While heart problems remain the biggest cause of death among EU citizens, experts say current treatments are limited and more research needs to be done to benefit patients.
Cardiovascular disease is the number one cause of death globally; more people die annually from that condition than from any other cause, according to statistics from the World Health Organization (WHO).
In addition to the health burden, cardiovascular problems also have a significant economic impact, estimated by the European Heart Network (EHN) at €196 billion in the EU for direct and indirect annual costs.
The condition spans from coronary heart conditions, to stroke, peripheral arterial or aortic diseases. They are the leading causes of disability in the Western world, accounting for 24% of all deaths globally.
Based on US data, heart problems claims more lives each year than cancer, chronic lower respiratory disease, and accidents combined.
Each year, 4 million people die in Europe from cardiovascular disease, says the EHN. There are large variations in death rates between countries due to differences in the levels of obesity, physical inactivity, and tobacco use.
The main lifestyle aspects which affect the risk are smoking, diet, physical activity and alcohol consumption. The effects of an unhealthy diet or physical inactivity for example, may present in individuals as hypertension, raised cholesterol, obesity, and diabetes, all of which indicate an increased risk of developing the condition.
The costs are not solely incurred by healthcare costs: around a quarter is the result of the cost of low productivity from those affected by cardiovascular disease; a further quarter is the estimated cost of informal care – the income that family and friends forgo looking after those with the condition.
New research on cholesterol
Last week, the Commission launched its first ever initiative on physical activity. However, health experts say the EU also has to focus on research and innovation. The burden of heart problems is now so significant that the problems also have to be fought with new medical therapies and can’t be met with those currently available.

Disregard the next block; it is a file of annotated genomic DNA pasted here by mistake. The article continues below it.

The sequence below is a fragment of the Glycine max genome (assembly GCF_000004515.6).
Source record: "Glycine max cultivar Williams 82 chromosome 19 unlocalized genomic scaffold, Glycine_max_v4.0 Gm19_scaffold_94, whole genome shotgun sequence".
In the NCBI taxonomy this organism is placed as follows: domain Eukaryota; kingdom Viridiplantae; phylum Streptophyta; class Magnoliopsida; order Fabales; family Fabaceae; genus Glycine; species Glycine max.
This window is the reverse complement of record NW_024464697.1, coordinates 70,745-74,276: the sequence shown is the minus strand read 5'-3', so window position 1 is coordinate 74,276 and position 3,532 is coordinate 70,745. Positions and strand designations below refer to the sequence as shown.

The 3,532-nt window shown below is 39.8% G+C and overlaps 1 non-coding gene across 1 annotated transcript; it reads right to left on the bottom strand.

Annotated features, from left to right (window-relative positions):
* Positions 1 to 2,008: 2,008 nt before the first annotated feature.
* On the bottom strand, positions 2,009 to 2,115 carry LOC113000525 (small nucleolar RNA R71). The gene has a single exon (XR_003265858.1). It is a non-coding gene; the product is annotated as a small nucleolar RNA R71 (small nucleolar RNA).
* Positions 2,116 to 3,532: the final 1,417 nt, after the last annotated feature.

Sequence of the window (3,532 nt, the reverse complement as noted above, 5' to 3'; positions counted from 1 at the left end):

Alberico Catapano, professor of pharmacology at the University of Milan's Faculty of Pharmacy, said at the European Society of Cardiology (ESC) Congress 2013 in Amsterdam on Saturday (31 August) that there were several reasons why more research was needed.
“One is that cardiovascular disease remains a major global problem. Many different numbers show a compelling need for new treatment of cardiovascular diseases,” the professor said.
Research has shown that there is a strong correlation between having too much of the “bad” cholesterol and the risk of heart disease and stroke. Common risk factors are usually treated with statins.
While statins have been consistently proven to reduce the level of the bad cholesterol by 20-55% and reduce the risk of cardiovascular events, a significant proportion of high-risk patients may not experience any reduction of the cholesterol level from the statin therapy.
Beyond statins, current therapeutic options are limited and provide only a small reduction to the bad cholesterol level. Physicians say there is a need for additional medications that can help patients achieve their cholesterol goal.
But they are optimistic. The enzyme PCSK9, pinpointed by genetic researchers, could become the next drug for the 5-10% of the population which do not tolerate statins at all.
“This is the first impressive therapy that we have found in the last 30 years, since the discovery of statins. It appears promising in efficacy and safety,” said Eli Roth, medical director of the Sterling Research Group, and director of Preventive Cardiology at the University of Cincinnati Medical Centre.
More research still has to be done on the matter, but researchers hope they can start providing patients with new treatments within a few years’ time.